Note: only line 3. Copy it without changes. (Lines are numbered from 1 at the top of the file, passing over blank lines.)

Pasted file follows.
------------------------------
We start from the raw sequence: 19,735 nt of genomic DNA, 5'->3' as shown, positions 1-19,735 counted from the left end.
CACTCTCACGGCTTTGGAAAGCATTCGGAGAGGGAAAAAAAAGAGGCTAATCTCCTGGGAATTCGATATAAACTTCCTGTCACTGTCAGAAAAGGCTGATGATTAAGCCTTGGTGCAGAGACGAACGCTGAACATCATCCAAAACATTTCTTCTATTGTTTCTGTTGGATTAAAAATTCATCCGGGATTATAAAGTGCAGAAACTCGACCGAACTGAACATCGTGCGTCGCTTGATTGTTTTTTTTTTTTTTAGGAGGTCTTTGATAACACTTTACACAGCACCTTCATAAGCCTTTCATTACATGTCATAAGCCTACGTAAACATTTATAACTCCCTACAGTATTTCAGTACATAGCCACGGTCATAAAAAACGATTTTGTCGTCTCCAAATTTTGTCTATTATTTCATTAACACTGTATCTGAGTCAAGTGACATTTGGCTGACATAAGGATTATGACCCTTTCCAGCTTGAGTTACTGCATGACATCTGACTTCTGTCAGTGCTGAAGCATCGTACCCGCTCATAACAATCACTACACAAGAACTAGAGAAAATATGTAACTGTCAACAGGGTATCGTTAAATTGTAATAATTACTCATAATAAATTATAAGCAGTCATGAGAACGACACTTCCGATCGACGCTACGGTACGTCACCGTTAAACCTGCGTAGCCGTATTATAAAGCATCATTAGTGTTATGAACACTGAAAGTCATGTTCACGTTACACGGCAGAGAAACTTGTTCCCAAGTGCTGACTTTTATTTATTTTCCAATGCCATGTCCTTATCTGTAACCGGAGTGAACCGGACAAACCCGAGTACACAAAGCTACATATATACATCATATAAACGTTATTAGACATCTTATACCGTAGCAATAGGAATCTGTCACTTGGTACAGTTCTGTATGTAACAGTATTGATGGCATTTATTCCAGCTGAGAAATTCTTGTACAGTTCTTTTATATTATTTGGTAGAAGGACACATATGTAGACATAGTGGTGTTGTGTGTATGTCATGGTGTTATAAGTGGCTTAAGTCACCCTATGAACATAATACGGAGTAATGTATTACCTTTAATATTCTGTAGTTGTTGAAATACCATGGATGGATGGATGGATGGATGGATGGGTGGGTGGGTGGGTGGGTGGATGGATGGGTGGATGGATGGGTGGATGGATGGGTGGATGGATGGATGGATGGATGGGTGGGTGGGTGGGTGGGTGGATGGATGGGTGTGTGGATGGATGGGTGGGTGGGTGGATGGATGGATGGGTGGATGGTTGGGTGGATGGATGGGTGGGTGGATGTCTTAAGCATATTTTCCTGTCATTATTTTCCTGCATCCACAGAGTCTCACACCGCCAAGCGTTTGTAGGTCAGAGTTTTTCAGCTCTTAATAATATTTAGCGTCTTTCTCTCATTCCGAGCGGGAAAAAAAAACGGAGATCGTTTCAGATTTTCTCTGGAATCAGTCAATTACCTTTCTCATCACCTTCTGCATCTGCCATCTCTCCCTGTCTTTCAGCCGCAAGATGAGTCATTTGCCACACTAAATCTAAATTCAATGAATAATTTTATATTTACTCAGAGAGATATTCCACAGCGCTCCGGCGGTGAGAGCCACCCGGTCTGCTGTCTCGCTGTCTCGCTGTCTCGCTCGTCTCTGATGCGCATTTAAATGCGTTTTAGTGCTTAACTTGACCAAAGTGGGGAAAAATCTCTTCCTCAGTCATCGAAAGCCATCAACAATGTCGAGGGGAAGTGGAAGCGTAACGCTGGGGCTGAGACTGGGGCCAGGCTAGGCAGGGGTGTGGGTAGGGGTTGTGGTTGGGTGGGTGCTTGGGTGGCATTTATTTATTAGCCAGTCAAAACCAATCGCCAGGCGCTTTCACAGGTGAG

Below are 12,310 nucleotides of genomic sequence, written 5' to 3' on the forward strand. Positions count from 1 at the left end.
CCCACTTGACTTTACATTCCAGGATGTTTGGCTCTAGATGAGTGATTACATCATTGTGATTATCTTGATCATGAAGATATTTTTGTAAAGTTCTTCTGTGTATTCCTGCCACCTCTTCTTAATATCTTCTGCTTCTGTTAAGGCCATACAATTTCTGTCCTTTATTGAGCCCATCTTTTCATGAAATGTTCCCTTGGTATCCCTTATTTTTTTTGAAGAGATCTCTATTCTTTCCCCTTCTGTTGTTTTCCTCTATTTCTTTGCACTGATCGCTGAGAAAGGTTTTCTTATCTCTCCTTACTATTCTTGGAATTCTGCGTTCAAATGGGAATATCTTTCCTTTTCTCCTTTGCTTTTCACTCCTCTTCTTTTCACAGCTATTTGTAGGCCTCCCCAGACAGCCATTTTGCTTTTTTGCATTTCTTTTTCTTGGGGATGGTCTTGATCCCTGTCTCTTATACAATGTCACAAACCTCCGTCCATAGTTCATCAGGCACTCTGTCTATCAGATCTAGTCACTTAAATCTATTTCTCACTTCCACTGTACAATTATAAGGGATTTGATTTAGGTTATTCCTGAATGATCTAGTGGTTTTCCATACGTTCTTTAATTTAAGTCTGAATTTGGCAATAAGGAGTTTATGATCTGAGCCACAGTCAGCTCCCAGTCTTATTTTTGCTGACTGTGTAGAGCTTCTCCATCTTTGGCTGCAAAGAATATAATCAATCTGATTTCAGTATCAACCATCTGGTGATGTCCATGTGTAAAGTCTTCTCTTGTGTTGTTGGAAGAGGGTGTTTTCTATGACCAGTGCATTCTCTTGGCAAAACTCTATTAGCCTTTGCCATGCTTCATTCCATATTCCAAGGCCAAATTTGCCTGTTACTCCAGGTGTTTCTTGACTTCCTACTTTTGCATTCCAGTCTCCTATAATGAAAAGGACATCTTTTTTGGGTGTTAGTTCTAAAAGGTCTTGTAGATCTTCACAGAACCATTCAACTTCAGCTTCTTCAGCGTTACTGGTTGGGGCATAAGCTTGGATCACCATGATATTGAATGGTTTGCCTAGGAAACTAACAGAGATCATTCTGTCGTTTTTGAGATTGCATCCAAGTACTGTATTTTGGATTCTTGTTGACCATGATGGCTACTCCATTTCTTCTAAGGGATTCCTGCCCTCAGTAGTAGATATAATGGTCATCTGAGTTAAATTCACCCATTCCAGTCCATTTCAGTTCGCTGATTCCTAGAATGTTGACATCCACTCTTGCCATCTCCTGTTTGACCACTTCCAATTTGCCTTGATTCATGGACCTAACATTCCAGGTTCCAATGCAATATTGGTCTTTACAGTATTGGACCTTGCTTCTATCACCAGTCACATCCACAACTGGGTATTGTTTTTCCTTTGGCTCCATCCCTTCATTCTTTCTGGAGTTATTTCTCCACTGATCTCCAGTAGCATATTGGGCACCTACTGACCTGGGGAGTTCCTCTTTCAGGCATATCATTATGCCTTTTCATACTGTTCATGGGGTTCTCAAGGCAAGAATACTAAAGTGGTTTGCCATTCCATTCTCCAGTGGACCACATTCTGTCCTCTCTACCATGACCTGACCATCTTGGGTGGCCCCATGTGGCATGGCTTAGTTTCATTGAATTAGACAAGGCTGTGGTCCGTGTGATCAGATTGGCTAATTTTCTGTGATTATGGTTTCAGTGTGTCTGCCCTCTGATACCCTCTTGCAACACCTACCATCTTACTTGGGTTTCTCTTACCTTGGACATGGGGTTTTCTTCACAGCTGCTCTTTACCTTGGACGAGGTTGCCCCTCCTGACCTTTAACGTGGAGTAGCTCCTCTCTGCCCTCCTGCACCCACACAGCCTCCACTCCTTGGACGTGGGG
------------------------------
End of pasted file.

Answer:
Below are 12,310 nucleotides of genomic sequence, written 5' to 3' on the forward strand. Positions count from 1 at the left end.